Oh. Similar note. I think the ideologies that promote big families are the cultures that are going to survive into the distant future. So like, the Bill Gothard homeschoolers are going to take over America. I mean not really. But maybe.

Of course, 10,000 years is plenty of time for the world to become ruralized again and then become urbanized again and then become ruralized again. So who knows at what point we’ll be in 10,000 years.

However, I don’t necessarily think that people 10,000 years from now will have technology that’s the same, or even as good as, what we have today.

We think of tech as this thing that keeps building on itself and getting better and better, right?

But what happens if society gets to a point where we’re focused on survival more than keeping the infrastructure going. I could easily see the tech knowledge we have today being lost. Mostly because most of our tech knowledge is stored on tech.

So, say, an archaeologist digs up a laptop and a manual typewriter. She can take the typewriter apart and figure out how it works, but if she can’t plug the laptop in there is no way to see how it works.

I also think there is going to be a massive digital dark age. So I don’t think they’ll know much about what this age was even like.

Enough of my ramblings. If you want to know what’s been spinning in my head for the past couple of days, it’s these ideas.

What do you think the world will be like in 10,000 years?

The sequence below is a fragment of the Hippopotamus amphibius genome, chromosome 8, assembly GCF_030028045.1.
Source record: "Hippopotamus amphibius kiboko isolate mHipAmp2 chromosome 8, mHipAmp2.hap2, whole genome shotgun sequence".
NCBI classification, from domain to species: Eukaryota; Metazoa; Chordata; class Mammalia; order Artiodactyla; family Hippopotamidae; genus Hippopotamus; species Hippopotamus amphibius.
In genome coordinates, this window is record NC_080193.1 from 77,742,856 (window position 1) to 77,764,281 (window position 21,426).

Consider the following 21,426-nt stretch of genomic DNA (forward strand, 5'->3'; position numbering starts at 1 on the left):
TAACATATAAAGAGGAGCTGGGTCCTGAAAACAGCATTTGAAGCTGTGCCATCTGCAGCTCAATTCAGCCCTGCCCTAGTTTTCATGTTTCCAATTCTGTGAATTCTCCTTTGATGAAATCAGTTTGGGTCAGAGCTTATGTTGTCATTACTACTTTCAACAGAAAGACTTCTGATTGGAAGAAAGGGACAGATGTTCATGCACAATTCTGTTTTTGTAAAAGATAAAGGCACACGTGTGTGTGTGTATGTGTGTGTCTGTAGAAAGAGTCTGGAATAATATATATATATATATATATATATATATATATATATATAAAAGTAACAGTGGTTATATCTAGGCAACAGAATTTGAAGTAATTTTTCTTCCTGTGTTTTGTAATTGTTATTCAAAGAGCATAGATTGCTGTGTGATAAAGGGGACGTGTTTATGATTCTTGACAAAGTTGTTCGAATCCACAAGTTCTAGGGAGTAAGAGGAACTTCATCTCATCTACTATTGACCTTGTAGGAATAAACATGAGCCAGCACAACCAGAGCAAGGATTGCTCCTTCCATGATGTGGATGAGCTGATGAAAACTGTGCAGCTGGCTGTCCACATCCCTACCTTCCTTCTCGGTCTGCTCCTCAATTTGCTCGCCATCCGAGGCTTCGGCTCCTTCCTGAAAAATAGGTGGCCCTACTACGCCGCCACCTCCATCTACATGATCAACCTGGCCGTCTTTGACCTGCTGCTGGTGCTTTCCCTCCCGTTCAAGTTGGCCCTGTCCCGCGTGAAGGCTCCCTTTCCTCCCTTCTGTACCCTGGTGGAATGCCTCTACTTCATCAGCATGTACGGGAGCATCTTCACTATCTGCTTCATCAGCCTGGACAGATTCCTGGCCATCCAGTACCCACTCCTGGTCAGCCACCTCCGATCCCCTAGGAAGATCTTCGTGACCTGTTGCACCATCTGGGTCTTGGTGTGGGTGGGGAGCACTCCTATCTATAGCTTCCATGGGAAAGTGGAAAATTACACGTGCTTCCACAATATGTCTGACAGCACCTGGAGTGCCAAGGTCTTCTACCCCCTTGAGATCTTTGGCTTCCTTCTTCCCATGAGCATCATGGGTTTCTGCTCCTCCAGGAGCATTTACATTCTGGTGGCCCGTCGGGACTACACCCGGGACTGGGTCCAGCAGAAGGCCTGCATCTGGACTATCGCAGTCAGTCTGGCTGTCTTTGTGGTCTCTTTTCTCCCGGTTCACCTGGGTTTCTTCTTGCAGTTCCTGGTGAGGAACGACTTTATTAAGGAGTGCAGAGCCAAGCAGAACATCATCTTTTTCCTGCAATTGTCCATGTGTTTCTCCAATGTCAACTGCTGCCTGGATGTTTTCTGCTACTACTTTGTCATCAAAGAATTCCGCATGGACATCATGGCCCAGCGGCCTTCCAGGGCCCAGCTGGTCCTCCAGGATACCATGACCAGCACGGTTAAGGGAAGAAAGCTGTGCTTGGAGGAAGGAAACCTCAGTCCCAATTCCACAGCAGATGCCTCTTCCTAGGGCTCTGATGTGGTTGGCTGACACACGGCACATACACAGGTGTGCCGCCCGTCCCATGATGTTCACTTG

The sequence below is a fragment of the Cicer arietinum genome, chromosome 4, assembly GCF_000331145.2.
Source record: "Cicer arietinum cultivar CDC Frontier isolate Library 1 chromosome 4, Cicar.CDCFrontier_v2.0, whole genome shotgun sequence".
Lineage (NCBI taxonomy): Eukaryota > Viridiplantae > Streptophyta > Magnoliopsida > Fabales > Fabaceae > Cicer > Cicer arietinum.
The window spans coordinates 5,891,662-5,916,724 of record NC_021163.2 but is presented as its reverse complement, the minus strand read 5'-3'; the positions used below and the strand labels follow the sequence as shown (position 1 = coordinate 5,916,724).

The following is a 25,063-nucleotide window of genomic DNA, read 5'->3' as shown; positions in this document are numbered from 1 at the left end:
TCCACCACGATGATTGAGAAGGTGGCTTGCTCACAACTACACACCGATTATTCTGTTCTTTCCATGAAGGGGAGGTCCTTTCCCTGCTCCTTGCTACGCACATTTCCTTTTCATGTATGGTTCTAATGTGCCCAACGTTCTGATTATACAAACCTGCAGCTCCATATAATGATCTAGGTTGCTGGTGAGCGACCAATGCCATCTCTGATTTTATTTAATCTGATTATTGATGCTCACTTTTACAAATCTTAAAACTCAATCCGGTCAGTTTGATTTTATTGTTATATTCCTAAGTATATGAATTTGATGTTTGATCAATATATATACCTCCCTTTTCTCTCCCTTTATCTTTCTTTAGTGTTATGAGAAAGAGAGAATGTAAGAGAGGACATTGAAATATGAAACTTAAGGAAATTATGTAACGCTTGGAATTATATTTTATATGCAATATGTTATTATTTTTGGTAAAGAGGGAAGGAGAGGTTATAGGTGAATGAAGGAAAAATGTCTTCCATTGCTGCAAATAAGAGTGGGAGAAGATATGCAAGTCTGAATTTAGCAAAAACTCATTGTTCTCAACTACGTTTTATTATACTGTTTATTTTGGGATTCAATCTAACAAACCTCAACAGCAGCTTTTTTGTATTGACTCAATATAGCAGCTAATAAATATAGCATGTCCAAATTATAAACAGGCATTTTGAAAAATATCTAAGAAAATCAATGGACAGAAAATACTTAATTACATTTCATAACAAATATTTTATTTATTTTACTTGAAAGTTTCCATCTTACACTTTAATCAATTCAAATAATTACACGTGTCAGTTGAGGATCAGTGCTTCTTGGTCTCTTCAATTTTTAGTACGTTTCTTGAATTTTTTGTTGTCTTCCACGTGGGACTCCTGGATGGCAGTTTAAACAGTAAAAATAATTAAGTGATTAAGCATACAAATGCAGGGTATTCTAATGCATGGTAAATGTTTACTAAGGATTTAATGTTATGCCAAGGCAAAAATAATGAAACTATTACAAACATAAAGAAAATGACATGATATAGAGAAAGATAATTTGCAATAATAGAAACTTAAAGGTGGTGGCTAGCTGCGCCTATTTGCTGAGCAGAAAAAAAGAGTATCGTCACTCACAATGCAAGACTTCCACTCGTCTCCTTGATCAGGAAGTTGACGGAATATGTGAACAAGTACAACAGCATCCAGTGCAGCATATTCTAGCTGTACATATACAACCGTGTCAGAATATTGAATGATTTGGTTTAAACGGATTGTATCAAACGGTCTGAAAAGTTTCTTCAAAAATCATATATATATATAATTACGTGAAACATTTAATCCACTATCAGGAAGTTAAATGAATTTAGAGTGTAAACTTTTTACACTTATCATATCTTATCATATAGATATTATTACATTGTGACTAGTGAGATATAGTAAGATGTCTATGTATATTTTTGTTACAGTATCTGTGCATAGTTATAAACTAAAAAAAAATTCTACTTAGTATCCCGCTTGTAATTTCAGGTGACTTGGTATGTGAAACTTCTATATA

Things that Lurk in Google Drive

My friend Janane was looking over my shoulder and laughing.

“What’s so funny?”

“Your google drive! Mine is full of random pictures, and yours is full of random documents.”

This makes sense when you consider that she is a photographer and I am a writer. In any case, this inspired me to poke through some of the random things I’ve written and stored in google drive. Like this bit:

Stand on a stool.

Try standing on your tiptoes.

I’m sorry, I was in a meeting.

I’ll try to answer my phone next time.

Don’t worry, your arms will grow.

Try calling back when I’m not so busy.

Um, context please, Emily of the past? I don’t even remember writing this, and I have no clue what it’s supposed to mean. I think I just wrote down my exact thoughts, sans context, just for fun.

Here’s another:

I want to go somewhere else for a while:a foggy place where I can look sideways into the misty breeze, and read ancient hardback romances, and drink tea from sophisticated glass tea cups. No one will tell me what to do, or even make hints, and I will only write the things I want to write. If I get tired of having no responsibilities, I may get a very small cat. That is all.

And, a little weirder:

Sometimes when I’m lying in bed at night I think things that don’t make a lick of sense, and it makes me happy because it means I am inches from falling asleep. But this afternoon I scrolled through Twitter and thought, “I am grape.” That didn’t make any sense, obviously, but I’m not falling asleep, so what does that mean? That I’m inches from crazy?

LOL, I remember writing that one. I wasn’t falling asleep but I was experiencing a crazy amount of daytime fatigue at that point in my life.

Here’s another.